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oh no, dont hurt the plants.

actually, carefully washing most (indoor or outdoor) plants with germicidal soap is good for them, as recomended by Jerry Baker master gardener at University of Washington , it helps remove pollution, insecticides, bird feces, dirt, and waxy residue, (& i suppose even residue from previously used insecticidal soap). i suppose there are some delicate plants that it would not work well for, but i have used this method on many of the more common cham plants including draceana, asian lily, hibiscus and schleferra, i have never burnt or harmed a plant by doing so and the all seem to thrive afterwards. in fact, my asian lily, flowered 2 weeks after doing this, and the guy at the store told me that it would not flower again until next year. as far as the root bound root ball is concerned, a root bound condition is determental to plants and they only need the tap root and a small portion of the inner root ball to re-establish themselves anyway. it is commonly recomended practice to break up or even cut away overly bound roots when transplanting. if i buy a plant that has overly bound roots, i cut away 70% of the outer root ball. if you have a plant that is severely root bound, and all you do is scratch a few roots when you replant in a similar size container, it will continue to be root bound anyway, and you will be using mostly the same exausted soil it came with which is where the mites came from to begin with. before using insecticidal soap, yes it is safe for plants (but is it safe for chams ?) it is an insecticide, and it is intended to leave a residue, so if you use insecticidal soap, you are coating plants with an insecticide,that is intended to leave an insecticidal residue on the very leaves that your cham may drink from (dish soap rinses clean and leaves no residue). as far as treatment of the plants, i could care less, (with the exception of getting them to thrive for the benefit of my chams). if i have a cham that i have hundreds of $ into, and probably thousands of $ in time, i wouldnt hesitate to throw a $10 plant in the garbage, if i thought it was causing a problem for my chams, and i wouldnt hesitate to stomp on it first , if it wouldnt fit. jmo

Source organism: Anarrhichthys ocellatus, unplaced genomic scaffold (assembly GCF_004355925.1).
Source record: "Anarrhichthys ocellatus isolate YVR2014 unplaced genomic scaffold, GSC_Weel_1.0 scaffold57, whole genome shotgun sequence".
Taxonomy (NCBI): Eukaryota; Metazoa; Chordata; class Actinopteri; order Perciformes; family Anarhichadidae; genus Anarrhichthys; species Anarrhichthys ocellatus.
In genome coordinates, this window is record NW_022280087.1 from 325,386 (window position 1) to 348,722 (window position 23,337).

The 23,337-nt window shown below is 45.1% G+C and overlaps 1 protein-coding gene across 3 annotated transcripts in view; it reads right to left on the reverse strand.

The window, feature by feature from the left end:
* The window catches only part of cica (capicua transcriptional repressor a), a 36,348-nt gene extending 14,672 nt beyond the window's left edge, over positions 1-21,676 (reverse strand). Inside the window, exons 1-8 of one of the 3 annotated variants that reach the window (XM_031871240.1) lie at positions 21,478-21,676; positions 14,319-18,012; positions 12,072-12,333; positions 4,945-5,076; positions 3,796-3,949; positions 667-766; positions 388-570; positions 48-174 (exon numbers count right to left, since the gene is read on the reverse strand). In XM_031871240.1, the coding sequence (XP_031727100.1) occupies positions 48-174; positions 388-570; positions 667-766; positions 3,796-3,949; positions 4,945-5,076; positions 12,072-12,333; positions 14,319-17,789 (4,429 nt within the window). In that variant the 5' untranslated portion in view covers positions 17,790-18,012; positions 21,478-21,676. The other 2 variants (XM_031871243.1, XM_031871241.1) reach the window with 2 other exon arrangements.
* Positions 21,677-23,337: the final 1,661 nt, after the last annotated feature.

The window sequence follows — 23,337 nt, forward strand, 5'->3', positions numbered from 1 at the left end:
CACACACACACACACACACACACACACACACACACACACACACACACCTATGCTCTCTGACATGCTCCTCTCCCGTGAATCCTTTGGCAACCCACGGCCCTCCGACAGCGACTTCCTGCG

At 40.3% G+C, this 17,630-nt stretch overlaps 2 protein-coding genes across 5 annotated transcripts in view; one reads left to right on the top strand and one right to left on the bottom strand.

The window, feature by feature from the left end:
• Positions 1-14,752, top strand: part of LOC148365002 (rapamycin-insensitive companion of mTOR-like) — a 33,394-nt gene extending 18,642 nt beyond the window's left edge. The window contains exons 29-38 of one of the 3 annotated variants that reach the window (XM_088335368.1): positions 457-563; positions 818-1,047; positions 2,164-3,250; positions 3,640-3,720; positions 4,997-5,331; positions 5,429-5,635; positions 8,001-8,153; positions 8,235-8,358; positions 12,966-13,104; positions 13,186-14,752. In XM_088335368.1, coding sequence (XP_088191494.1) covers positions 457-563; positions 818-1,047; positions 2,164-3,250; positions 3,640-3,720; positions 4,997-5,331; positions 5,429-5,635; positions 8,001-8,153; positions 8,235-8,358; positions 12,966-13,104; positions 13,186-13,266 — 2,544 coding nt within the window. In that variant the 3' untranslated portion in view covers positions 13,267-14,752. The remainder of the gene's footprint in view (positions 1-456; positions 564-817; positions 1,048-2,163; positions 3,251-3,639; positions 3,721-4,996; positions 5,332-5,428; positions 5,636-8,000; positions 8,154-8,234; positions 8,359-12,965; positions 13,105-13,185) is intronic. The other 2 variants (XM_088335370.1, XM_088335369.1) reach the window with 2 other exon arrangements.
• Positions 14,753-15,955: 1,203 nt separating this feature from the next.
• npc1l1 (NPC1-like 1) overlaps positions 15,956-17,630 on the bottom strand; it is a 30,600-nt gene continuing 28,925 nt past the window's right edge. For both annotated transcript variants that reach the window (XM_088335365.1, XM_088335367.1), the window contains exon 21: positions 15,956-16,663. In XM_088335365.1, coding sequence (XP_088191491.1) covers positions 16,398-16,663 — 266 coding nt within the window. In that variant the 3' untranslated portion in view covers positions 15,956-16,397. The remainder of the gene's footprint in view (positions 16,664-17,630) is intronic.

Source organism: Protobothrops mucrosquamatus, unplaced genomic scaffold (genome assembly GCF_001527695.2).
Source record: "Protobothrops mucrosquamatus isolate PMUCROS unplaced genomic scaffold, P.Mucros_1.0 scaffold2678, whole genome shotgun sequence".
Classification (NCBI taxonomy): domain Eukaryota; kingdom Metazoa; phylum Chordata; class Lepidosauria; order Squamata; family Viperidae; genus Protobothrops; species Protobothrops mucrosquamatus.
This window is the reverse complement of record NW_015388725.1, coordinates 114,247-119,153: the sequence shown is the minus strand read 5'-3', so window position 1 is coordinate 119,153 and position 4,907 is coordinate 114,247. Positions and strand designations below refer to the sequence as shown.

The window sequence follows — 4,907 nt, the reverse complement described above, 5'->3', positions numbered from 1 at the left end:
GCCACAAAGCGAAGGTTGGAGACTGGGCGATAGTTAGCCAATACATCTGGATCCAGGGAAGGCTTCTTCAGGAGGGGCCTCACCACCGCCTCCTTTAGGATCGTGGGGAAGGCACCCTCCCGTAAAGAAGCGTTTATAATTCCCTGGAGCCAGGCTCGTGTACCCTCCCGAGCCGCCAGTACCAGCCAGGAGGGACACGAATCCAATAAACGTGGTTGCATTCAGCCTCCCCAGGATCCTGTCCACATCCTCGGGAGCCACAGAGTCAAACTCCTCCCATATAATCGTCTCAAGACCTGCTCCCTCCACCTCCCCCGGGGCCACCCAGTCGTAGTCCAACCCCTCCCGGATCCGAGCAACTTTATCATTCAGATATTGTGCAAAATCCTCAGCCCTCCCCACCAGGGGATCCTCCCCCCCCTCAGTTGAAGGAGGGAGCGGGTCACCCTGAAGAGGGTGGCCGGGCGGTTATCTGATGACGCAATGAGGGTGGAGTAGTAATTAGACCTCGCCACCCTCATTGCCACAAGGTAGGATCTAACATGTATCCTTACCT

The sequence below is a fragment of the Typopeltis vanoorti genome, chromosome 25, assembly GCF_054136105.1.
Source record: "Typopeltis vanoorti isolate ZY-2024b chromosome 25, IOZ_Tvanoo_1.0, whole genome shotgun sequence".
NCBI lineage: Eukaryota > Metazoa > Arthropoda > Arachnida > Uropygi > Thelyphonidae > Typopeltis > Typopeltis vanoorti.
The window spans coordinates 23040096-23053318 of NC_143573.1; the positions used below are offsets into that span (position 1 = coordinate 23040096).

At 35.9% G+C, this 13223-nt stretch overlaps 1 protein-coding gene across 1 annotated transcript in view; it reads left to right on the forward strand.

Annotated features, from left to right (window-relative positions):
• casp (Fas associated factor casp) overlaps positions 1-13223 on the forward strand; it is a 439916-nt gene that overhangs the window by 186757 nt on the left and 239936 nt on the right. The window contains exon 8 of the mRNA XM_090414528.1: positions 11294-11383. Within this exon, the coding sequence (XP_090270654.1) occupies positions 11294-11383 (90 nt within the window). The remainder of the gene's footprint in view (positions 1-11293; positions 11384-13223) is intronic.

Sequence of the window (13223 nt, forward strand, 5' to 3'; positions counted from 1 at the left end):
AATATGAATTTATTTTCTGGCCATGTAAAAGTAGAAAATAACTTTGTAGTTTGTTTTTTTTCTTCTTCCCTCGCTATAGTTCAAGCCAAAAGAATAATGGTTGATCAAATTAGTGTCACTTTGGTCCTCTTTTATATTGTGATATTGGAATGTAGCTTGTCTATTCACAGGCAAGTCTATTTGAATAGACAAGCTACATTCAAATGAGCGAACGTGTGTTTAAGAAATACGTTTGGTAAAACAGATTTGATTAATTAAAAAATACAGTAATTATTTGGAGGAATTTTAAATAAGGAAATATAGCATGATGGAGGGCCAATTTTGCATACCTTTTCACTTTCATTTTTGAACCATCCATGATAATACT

Last edited by xanthoman; 08-18-2010 at 04:04 AM.
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  #10  
Old 08-18-2010, 06:07 AM
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With whatever soap you are using just make sure you also spray the undersides of leaves. I don't know if I would use them right away after spraying. I would give them a few weeks and a couple of applications of soap spray before using them. A couple of really good rinses and you should be ok.
This is why it always good to have back up plants ready ahead of time. You can take the time to treat whatever you have to and not be rushed to get them into a cage.

Carl